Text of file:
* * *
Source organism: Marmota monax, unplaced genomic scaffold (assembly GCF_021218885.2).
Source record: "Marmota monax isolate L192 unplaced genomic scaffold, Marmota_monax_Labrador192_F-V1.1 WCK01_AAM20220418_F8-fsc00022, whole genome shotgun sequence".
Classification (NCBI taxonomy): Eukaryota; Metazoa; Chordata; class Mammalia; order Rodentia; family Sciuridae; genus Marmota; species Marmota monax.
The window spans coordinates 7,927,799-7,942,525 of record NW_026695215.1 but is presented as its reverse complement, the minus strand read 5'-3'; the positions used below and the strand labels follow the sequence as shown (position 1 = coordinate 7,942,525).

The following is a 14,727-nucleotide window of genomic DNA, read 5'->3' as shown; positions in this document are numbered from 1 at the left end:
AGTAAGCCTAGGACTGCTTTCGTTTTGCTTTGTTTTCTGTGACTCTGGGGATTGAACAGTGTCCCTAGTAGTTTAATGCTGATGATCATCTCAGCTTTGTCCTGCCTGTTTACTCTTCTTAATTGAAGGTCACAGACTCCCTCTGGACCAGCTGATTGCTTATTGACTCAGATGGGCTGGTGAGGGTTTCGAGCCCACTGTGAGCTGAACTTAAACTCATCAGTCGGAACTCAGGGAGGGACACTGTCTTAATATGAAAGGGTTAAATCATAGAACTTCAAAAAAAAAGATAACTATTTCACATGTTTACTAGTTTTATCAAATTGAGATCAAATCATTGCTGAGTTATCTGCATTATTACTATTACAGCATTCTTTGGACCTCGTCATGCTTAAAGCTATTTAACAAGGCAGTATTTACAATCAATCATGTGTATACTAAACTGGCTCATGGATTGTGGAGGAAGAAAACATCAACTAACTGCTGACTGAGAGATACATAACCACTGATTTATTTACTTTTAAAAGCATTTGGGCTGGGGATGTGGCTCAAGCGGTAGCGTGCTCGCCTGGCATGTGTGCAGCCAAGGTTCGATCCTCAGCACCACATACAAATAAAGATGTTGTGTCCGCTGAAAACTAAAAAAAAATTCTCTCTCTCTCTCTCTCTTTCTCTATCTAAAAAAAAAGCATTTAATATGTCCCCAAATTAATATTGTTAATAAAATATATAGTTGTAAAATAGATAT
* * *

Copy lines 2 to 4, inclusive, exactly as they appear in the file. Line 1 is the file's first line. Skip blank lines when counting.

Source record: "Marmota monax isolate L192 unplaced genomic scaffold, Marmota_monax_Labrador192_F-V1.1 WCK01_AAM20220418_F8-fsc00022, whole genome shotgun sequence".
Classification (NCBI taxonomy): Eukaryota; Metazoa; Chordata; class Mammalia; order Rodentia; family Sciuridae; genus Marmota; species Marmota monax.
The window spans coordinates 7,927,799-7,942,525 of record NW_026695215.1 but is presented as its reverse complement, the minus strand read 5'-3'; the positions used below and the strand labels follow the sequence as shown (position 1 = coordinate 7,942,525).